Clothianidin is an insecticide developed by Takeda Chemical Industries and Bayer AG. Similar to thiamethoxam and imidacloprid, it is a neonicotinoid. Neonicotinoids are a class of insecticides that are chemically similar to nicotine, which has been used as a pesticide since the late 1700s. Clothianidin and other neonicotinoids act on the central nervous system of insects as an agonist of acetylcholine, the neurotransmitter that stimulates nAChR, targeting the same receptor site (AChR) and activating post-synaptic acetylcholine receptors but not inhibiting AChE. Clothianidin and other neonicotinoids were developed to last longer than nicotine, which is more toxic and which breaks down too quickly in the environment. However, studies published in 2012 show that neonicotinoid dust released at planting time may persist in nearby fields for several years and be taken up into non-target plants, which are then foraged by bees and other insects.
In analytical chemistry, biomonitoring is the measurement of the body burden of toxic chemical compounds, elements, or their metabolites, in biological substances. Often, these measurements are done in blood and urine.
The California Department of Pesticide Regulation, also known as DPR or CDPR, is one of six boards and departments of the California Environmental Protection Agency (Cal/EPA).
The Kettleman Hills Hazardous Waste Facility is a large hazardous waste and municipal solid waste disposal facility, operated by Waste Management, Inc.. The landfill is located at, 3.5 mi (5.6 km) southwest of Kettleman City on State Route 41 in the western San Joaquin Valley, Kings County, California.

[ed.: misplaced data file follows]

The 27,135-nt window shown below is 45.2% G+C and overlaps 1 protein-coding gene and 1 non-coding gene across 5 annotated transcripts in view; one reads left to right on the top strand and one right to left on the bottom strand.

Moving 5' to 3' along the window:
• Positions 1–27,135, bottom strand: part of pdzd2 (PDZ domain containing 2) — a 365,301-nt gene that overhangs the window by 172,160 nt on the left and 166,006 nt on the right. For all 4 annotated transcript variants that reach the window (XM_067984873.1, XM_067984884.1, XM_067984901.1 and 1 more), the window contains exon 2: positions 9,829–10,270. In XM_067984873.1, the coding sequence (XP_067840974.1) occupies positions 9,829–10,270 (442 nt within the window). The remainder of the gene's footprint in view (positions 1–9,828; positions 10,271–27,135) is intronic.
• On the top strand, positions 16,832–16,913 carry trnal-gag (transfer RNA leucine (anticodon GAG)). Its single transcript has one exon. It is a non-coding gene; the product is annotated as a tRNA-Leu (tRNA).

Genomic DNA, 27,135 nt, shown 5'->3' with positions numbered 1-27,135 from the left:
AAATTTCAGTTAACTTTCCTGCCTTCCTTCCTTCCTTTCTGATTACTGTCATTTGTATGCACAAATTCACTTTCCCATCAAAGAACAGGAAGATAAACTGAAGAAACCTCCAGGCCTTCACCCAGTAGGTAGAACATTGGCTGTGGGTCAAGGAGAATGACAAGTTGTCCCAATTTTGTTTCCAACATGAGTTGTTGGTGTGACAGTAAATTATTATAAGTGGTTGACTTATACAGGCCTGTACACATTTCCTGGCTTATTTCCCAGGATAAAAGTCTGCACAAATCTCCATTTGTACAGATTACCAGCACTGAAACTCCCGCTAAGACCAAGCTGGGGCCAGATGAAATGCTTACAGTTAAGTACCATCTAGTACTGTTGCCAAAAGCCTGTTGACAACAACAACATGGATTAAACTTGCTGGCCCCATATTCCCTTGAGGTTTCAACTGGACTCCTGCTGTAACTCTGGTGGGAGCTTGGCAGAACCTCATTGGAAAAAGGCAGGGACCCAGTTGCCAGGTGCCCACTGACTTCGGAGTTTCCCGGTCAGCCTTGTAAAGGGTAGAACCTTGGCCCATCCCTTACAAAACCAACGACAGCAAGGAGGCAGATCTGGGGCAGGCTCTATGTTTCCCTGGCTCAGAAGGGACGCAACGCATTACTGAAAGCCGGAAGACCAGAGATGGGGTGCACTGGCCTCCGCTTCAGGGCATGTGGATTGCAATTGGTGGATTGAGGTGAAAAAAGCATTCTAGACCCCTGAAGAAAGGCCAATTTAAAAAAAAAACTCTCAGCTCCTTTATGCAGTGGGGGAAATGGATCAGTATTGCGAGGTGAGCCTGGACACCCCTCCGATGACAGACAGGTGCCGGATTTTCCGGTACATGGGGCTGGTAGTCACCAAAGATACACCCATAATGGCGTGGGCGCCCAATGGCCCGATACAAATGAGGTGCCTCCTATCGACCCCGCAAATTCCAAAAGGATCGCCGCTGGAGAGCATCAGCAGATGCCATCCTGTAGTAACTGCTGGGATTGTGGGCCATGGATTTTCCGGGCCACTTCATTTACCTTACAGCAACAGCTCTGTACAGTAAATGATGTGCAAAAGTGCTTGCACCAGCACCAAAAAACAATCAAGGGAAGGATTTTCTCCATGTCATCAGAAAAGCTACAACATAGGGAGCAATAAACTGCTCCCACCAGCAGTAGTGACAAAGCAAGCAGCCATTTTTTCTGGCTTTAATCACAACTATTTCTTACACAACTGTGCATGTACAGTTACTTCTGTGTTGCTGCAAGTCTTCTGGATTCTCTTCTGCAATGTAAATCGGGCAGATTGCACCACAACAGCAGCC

From 1952 to 1966, Pacific Gas and Electric Company (PG&E) dumped about 370 million gallons of chromium-tainted wastewater into unlined wastewater spreading ponds around the town of Hinkley, California, located in the Mojave Desert.
Pesticide regulation in the United States is primarily a responsibility of the Environmental Protection Agency.
The Stoker Company is a producer and applier of pesticides and a crop dusting loading facility, located in Imperial County, California, approximately 25 miles from the Mexican border. It is currently listed as a Superfund site because pesticides developed and used there are considered a human health hazard due to long-term exposure that may cause adverse health effects. Beginning in 1966, operations have caused on-site and off-site pesticide contamination to surface soil, water, and air.
The Waste Disposal Inc. Superfund site is an oil-related contaminated site in the highly industrialized city of Santa Fe Springs in Los Angeles County, California. It is approximately 38 acres (15 ha), with St Paul's high school immediately adjacent to the northeast corner of the site. Approximately 15,000 residents of Santa Fe Springs obtain drinking water from wells within three miles (4.8 km) of the site.
The Orange Valley Regional Groundwater Superfund site is a group of wells in Orange and West Orange, two municipalities in Essex County, New Jersey, United States. The groundwater in the public wells are contaminated with the hazardous chemicals of Trichloroethylene (TCE), Dichloroethene (DCE), Tetrachloroethylene (Perchloroethene), 1,1-Dichloroethene (1,1-DCE), and 1,2-Dichloroethene (1,2-DCE). These chemicals pose a huge risk to the towns nearby population, as the wells are a source of public drinking water. In March 2012, the site was added to the National Priorities List (NPL) of the United States Environmental Protection Agency (EPA) Superfund site list.